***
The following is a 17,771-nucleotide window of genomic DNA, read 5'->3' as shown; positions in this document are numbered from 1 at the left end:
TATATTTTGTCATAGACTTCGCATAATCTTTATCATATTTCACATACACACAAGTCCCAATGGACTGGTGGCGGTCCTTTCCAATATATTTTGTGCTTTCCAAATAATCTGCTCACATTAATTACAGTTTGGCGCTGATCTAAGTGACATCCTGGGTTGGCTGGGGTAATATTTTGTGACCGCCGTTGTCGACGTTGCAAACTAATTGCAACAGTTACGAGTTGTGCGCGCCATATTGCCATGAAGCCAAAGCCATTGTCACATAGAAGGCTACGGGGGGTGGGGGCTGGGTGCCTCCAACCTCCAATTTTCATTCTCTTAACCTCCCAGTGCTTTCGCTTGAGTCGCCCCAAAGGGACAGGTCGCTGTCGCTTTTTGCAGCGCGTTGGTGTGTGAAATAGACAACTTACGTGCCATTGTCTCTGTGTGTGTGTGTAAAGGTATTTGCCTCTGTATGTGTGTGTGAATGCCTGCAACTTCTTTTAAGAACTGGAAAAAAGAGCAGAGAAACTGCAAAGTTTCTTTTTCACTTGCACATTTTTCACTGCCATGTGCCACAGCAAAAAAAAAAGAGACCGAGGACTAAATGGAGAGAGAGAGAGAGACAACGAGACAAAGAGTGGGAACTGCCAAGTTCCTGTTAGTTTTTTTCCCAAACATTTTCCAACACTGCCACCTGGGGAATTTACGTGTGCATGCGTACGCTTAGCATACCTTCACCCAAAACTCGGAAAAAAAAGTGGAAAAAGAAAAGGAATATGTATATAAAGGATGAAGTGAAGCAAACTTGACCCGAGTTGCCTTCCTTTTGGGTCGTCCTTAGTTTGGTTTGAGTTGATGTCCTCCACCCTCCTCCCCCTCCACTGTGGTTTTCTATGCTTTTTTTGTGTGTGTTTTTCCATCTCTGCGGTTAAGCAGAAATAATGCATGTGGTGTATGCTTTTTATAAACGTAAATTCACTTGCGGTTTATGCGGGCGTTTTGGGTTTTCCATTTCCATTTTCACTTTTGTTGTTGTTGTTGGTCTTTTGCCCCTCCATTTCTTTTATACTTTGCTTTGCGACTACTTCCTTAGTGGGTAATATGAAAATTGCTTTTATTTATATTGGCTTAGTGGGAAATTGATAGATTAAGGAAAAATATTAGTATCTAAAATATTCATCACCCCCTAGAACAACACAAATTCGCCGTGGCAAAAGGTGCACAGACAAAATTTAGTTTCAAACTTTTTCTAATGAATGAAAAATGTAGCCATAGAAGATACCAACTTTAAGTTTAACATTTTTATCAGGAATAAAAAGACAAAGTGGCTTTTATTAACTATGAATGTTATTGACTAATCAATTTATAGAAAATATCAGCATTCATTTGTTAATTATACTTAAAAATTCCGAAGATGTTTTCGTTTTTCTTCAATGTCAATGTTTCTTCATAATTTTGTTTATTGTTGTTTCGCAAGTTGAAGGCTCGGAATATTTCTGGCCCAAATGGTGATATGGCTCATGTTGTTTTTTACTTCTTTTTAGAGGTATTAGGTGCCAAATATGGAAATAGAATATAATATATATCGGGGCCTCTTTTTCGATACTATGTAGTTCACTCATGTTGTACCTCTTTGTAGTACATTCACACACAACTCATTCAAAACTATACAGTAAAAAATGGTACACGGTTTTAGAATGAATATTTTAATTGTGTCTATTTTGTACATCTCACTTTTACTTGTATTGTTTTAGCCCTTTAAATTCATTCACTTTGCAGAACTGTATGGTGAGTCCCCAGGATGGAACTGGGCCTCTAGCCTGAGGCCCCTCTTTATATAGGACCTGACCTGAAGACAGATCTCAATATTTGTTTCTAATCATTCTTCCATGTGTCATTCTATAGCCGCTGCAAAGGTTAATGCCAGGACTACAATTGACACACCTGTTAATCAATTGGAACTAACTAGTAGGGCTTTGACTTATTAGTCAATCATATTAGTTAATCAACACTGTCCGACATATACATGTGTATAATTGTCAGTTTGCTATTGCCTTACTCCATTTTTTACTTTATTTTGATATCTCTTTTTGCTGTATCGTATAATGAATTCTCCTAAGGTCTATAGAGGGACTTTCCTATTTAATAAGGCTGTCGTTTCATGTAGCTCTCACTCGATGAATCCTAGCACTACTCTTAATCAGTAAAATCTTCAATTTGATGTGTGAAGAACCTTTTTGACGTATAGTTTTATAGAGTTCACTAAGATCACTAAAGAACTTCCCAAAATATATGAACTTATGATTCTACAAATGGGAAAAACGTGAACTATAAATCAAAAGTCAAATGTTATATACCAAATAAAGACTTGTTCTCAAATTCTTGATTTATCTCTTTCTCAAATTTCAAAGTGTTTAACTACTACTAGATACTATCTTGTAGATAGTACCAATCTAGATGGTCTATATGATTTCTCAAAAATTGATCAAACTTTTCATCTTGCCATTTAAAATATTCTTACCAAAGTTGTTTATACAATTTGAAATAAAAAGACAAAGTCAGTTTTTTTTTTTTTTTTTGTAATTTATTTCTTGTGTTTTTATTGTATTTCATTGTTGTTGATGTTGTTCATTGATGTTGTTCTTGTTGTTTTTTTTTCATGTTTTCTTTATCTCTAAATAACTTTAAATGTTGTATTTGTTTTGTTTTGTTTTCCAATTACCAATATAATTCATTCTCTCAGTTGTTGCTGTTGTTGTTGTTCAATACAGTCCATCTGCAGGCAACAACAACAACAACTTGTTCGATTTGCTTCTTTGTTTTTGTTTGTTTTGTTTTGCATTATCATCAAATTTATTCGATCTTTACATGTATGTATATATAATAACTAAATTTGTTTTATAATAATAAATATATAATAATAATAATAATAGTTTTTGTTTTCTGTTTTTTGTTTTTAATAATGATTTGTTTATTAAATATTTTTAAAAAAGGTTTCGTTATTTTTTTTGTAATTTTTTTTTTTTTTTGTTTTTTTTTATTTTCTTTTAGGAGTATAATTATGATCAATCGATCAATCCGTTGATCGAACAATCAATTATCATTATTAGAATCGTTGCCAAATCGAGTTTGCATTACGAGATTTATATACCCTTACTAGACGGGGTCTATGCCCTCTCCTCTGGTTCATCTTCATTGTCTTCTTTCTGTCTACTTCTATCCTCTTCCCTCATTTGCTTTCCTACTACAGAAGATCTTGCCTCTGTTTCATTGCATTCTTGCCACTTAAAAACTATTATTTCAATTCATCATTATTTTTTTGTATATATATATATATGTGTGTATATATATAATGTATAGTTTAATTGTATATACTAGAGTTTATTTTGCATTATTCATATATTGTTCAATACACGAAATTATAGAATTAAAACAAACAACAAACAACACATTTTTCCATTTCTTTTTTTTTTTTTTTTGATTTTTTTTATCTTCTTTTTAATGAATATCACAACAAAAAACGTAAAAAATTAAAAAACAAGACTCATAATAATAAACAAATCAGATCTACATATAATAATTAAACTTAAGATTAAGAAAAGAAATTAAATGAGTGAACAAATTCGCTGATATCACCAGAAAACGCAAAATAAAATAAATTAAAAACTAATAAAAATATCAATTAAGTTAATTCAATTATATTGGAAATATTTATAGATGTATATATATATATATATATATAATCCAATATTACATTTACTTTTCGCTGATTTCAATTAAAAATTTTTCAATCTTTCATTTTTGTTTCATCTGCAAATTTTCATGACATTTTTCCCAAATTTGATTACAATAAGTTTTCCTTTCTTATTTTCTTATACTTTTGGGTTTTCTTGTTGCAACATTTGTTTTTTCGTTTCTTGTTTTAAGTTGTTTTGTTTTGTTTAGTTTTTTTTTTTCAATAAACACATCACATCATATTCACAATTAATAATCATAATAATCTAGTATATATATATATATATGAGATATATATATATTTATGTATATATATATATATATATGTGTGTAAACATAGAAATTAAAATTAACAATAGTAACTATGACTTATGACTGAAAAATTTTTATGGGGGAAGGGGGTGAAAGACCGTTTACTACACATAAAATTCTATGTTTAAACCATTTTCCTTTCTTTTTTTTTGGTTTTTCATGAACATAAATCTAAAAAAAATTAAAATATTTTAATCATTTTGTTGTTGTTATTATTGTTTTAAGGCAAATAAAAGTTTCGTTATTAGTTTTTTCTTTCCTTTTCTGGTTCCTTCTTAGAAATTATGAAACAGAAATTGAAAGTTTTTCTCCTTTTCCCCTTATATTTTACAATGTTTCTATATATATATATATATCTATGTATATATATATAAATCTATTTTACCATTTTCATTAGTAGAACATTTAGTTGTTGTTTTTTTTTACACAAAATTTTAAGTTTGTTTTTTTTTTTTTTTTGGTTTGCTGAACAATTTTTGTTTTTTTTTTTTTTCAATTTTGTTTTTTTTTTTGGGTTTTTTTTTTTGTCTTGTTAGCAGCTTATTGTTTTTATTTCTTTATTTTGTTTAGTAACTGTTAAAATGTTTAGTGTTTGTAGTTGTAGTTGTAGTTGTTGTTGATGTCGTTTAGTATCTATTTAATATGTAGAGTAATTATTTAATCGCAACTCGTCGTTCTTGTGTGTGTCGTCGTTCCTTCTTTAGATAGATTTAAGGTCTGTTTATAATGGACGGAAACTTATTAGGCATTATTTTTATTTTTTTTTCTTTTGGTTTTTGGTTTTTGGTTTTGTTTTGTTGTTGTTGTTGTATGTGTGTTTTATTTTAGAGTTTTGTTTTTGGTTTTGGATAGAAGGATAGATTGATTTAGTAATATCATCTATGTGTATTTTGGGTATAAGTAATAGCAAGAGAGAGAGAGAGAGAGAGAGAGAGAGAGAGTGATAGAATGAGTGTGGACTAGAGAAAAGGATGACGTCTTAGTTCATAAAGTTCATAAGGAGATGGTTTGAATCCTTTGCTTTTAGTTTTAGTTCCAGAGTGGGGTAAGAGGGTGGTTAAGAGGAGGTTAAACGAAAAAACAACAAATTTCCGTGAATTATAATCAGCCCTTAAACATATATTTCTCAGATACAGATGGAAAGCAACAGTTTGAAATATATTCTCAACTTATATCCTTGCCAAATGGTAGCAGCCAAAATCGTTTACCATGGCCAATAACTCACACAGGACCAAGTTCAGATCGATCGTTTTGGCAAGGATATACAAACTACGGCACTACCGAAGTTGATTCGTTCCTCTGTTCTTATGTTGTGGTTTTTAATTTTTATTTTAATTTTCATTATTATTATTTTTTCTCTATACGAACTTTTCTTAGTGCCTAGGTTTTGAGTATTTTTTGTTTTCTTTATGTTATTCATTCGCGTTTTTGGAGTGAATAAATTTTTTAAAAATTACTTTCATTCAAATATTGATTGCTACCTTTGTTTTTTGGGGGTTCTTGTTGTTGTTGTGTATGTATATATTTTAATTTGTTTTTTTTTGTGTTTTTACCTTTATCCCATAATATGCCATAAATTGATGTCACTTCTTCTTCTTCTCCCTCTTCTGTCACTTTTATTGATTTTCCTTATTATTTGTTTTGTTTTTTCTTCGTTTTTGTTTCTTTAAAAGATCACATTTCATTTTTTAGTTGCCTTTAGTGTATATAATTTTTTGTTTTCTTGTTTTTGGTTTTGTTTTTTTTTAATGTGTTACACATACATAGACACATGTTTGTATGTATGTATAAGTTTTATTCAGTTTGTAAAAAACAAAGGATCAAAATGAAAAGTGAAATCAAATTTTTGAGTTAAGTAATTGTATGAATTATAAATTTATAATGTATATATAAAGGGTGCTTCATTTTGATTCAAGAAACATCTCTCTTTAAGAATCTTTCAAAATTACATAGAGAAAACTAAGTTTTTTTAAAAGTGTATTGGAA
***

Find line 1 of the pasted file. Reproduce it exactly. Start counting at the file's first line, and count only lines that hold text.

The following is a 17,771-nucleotide window of genomic DNA, read 5'->3' as shown; positions in this document are numbered from 1 at the left end: